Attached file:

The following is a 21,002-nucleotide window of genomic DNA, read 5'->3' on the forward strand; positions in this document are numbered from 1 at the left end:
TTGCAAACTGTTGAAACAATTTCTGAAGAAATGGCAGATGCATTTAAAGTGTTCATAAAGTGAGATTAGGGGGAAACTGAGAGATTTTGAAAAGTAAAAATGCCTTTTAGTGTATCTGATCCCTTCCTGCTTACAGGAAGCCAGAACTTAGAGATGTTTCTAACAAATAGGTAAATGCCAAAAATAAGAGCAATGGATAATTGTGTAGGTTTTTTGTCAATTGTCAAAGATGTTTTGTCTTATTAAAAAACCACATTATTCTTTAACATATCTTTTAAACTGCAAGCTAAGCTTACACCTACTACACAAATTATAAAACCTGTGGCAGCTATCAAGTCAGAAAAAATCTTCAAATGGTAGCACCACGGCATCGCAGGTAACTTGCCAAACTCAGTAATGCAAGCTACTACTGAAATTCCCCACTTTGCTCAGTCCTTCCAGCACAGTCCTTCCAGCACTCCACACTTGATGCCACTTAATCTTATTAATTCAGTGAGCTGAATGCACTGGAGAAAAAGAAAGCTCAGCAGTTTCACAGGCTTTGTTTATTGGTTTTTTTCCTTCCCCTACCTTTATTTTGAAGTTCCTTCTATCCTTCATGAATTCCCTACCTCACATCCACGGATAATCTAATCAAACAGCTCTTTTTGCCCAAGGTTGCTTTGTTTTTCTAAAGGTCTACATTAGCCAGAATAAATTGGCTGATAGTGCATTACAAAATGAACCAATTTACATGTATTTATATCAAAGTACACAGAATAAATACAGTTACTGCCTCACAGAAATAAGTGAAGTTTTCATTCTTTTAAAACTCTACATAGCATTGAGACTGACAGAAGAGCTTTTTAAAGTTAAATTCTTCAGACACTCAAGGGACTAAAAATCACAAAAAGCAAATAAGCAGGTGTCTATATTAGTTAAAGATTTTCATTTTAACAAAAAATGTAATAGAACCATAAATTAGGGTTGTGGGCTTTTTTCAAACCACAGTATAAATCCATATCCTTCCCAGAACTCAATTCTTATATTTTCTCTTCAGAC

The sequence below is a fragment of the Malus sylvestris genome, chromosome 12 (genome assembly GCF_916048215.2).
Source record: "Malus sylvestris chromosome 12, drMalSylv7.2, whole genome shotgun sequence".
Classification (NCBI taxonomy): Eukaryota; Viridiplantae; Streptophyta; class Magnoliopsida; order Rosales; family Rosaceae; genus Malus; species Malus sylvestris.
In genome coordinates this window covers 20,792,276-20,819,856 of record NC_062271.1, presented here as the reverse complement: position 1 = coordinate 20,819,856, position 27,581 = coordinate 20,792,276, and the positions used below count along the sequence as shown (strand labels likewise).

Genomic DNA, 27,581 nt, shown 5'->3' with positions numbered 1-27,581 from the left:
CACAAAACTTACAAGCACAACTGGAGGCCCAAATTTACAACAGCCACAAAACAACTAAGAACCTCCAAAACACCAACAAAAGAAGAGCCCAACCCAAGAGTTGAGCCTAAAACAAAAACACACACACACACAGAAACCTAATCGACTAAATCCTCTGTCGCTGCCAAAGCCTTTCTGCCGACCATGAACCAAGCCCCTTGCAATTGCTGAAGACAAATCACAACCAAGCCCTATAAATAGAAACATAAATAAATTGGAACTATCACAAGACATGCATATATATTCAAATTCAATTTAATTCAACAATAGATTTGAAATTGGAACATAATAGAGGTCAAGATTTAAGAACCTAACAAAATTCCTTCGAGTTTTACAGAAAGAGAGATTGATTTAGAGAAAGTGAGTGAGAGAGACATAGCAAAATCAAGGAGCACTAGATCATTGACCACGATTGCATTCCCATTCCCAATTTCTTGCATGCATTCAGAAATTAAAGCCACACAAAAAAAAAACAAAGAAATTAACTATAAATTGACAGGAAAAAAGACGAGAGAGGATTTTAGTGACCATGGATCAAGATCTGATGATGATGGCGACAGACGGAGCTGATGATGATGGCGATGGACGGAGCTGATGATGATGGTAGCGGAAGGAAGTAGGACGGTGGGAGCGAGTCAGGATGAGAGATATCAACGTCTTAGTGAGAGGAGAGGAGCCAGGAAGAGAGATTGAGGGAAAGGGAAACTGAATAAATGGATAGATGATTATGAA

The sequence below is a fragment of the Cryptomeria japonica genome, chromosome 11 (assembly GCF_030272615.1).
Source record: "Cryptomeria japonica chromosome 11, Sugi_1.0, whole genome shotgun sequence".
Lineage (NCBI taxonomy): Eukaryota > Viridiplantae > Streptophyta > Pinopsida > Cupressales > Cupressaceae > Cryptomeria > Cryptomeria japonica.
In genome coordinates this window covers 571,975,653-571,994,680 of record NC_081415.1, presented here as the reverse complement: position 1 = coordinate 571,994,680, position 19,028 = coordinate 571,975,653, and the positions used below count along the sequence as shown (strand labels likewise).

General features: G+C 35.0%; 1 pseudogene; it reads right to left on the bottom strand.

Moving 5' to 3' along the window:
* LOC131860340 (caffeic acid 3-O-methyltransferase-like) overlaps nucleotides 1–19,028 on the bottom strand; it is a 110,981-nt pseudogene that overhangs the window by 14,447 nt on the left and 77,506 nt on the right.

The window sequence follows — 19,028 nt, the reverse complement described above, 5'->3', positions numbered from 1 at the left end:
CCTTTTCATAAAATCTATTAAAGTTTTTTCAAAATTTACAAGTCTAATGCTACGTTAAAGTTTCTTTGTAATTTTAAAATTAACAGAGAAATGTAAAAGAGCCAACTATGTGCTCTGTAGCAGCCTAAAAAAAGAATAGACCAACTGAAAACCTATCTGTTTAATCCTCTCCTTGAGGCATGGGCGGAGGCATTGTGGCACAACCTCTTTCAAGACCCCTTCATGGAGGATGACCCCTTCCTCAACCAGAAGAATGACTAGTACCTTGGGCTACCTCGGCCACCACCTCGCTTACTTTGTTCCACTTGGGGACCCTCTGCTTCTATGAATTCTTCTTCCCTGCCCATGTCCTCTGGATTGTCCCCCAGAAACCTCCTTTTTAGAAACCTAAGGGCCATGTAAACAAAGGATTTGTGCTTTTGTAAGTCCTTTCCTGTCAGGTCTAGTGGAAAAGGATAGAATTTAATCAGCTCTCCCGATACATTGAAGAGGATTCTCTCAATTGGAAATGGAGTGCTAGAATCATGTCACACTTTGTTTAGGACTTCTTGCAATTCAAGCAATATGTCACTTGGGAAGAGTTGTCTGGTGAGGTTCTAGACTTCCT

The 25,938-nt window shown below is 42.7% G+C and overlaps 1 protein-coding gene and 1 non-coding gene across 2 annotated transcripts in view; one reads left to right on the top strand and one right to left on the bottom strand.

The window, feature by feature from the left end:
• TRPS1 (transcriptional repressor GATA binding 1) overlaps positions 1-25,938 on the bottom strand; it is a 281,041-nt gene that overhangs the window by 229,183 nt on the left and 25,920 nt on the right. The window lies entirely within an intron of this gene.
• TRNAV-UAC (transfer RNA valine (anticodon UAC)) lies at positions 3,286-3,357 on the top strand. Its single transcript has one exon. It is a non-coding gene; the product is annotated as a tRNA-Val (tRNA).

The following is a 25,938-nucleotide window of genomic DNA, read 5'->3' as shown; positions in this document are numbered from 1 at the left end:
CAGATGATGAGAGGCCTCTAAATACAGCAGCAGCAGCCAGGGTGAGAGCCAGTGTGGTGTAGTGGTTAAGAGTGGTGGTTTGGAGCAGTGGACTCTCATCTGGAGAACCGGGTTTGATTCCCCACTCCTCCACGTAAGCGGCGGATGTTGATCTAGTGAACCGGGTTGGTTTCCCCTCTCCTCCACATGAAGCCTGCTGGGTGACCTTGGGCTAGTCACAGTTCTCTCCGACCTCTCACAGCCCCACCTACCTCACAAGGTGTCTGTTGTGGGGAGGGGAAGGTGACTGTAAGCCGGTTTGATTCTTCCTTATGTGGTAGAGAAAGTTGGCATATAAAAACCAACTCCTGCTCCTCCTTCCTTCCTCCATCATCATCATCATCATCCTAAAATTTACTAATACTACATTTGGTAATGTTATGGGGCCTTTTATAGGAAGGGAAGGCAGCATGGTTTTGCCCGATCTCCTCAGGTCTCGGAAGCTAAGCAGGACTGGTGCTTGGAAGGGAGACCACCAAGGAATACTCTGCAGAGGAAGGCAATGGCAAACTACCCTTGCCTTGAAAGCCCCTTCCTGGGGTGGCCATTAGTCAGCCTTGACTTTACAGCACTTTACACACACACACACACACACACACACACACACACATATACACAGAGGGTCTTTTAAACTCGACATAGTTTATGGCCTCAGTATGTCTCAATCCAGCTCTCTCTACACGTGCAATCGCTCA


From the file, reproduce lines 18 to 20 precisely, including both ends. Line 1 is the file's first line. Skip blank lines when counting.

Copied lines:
The 25,938-nt window shown below is 42.7% G+C and overlaps 1 protein-coding gene and 1 non-coding gene across 2 annotated transcripts in view; one reads left to right on the top strand and one right to left on the bottom strand.

The window, feature by feature from the left end:
• TRPS1 (transcriptional repressor GATA binding 1) overlaps positions 1-25,938 on the bottom strand; it is a 281,041-nt gene that overhangs the window by 229,183 nt on the left and 25,920 nt on the right. The window lies entirely within an intron of this gene.